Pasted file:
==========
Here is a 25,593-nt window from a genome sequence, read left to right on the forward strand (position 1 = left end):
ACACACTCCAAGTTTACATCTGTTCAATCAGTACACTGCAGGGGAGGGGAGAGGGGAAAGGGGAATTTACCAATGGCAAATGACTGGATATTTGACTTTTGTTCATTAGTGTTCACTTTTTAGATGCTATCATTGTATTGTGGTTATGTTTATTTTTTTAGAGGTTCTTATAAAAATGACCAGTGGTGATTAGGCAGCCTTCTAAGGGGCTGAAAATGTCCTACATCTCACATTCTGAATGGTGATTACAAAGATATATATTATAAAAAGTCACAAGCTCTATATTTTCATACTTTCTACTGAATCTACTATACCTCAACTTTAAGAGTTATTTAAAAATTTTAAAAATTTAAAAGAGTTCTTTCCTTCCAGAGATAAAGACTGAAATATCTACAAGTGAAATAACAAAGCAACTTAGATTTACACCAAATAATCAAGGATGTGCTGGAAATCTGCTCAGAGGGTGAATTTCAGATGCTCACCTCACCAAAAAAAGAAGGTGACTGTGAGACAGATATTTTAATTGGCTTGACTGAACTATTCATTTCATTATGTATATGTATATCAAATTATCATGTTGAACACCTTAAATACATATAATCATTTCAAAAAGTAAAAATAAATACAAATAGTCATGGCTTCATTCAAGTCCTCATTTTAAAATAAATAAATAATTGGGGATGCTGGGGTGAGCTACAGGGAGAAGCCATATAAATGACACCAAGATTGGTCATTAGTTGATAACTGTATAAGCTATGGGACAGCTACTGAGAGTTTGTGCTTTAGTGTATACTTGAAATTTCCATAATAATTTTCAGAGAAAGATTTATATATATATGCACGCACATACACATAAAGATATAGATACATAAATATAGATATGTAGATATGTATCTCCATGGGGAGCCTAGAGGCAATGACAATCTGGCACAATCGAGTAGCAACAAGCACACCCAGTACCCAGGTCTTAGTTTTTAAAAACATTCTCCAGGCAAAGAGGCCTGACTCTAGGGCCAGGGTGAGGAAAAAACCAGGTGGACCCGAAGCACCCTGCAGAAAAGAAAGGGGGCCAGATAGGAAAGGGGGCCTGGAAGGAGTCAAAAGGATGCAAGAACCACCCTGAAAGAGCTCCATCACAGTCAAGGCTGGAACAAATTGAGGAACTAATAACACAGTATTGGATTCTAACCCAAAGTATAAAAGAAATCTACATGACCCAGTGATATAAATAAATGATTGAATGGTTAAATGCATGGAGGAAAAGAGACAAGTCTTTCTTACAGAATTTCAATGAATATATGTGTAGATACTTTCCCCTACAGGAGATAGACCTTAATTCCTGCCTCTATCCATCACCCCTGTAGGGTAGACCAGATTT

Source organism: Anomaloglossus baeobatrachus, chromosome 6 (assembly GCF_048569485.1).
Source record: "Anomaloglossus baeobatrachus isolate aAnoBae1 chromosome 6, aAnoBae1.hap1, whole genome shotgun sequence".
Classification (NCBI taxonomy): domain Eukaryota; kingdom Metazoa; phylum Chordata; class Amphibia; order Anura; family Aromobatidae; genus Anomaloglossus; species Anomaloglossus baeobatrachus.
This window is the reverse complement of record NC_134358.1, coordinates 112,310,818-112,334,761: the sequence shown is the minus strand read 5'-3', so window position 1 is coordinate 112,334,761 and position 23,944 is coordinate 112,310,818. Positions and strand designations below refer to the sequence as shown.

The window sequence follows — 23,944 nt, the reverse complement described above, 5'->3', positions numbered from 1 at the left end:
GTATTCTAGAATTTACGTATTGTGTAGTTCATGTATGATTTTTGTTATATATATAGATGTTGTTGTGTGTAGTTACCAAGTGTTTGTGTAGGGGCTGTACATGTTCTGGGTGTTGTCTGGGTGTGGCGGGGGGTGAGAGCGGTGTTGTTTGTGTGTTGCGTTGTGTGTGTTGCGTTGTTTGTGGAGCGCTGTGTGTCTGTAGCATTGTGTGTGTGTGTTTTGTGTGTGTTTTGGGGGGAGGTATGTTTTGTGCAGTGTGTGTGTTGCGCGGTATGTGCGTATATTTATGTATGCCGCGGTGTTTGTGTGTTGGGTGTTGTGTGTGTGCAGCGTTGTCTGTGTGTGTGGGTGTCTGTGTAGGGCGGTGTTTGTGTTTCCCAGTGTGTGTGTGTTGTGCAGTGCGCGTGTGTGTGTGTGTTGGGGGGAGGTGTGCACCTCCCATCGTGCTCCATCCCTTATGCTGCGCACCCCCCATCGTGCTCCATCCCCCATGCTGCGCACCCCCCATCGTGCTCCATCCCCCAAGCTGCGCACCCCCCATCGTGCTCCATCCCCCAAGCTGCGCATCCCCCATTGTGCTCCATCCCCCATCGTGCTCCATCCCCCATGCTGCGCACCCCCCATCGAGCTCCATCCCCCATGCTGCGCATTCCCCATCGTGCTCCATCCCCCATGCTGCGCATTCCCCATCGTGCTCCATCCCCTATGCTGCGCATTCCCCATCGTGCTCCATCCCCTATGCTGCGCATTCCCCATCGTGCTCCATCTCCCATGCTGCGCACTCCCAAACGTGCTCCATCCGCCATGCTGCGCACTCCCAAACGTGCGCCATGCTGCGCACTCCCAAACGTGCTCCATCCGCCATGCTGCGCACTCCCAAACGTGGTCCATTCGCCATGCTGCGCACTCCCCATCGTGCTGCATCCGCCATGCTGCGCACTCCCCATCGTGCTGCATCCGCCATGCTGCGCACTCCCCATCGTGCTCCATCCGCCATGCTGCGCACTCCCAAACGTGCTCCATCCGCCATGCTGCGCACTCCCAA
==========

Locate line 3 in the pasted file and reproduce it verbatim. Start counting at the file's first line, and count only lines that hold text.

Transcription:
Source organism: Anomaloglossus baeobatrachus, chromosome 6 (assembly GCF_048569485.1).